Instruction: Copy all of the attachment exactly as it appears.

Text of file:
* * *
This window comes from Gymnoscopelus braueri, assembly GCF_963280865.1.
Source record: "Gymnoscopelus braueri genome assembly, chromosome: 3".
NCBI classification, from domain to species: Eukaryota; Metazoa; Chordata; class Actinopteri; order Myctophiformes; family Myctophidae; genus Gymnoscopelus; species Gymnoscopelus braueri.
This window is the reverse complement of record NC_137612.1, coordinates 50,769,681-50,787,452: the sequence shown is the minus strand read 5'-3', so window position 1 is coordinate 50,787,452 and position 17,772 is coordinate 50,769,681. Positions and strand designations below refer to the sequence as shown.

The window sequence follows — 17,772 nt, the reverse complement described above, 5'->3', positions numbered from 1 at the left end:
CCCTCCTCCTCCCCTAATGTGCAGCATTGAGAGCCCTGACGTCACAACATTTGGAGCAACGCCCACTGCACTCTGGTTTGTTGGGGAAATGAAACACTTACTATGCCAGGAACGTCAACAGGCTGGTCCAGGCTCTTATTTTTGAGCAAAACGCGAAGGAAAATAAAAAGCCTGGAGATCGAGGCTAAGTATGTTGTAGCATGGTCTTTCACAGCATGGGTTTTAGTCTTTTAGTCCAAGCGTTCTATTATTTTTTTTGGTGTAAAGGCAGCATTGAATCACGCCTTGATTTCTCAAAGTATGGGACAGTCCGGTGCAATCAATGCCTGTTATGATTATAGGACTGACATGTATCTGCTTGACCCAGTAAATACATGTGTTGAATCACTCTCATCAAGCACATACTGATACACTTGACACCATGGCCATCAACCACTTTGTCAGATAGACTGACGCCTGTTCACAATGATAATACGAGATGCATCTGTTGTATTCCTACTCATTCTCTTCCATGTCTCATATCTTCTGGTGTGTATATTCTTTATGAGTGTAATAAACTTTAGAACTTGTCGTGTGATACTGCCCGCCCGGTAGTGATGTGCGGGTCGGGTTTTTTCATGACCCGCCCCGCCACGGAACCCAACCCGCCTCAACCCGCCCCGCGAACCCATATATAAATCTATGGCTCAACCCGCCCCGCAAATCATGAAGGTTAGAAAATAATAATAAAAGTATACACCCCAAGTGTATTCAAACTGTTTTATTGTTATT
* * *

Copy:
This window comes from Gymnoscopelus braueri, assembly GCF_963280865.1.
Source record: "Gymnoscopelus braueri genome assembly, chromosome: 3".
NCBI classification, from domain to species: Eukaryota; Metazoa; Chordata; class Actinopteri; order Myctophiformes; family Myctophidae; genus Gymnoscopelus; species Gymnoscopelus braueri.
This window is the reverse complement of record NC_137612.1, coordinates 50,769,681-50,787,452: the sequence shown is the minus strand read 5'-3', so window position 1 is coordinate 50,787,452 and position 17,772 is coordinate 50,769,681. Positions and strand designations below refer to the sequence as shown.

The window sequence follows — 17,772 nt, the reverse complement described above, 5'->3', positions numbered from 1 at the left end:
CCCTCCTCCTCCCCTAATGTGCAGCATTGAGAGCCCTGACGTCACAACATTTGGAGCAACGCCCACTGCACTCTGGTTTGTTGGGGAAATGAAACACTTACTATGCCAGGAACGTCAACAGGCTGGTCCAGGCTCTTATTTTTGAGCAAAACGCGAAGGAAAATAAAAAGCCTGGAGATCGAGGCTAAGTATGTTGTAGCATGGTCTTTCACAGCATGGGTTTTAGTCTTTTAGTCCAAGCGTTCTATTATTTTTTTTGGTGTAAAGGCAGCATTGAATCACGCCTTGATTTCTCAAAGTATGGGACAGTCCGGTGCAATCAATGCCTGTTATGATTATAGGACTGACATGTATCTGCTTGACCCAGTAAATACATGTGTTGAATCACTCTCATCAAGCACATACTGATACACTTGACACCATGGCCATCAACCACTTTGTCAGATAGACTGACGCCTGTTCACAATGATAATACGAGATGCATCTGTTGTATTCCTACTCATTCTCTTCCATGTCTCATATCTTCTGGTGTGTATATTCTTTATGAGTGTAATAAACTTTAGAACTTGTCGTGTGATACTGCCCGCCCGGTAGTGATGTGCGGGTCGGGTTTTTTCATGACCCGCCCCGCCACGGAACCCAACCCGCCTCAACCCGCCCCGCGAACCCATATATAAATCTATGGCTCAACCCGCCCCGCAAATCATGAAGGTTAGAAAATAATAATAAAAGTATACACCCCAAGTGTATTCAAACTGTTTTATTGTTATT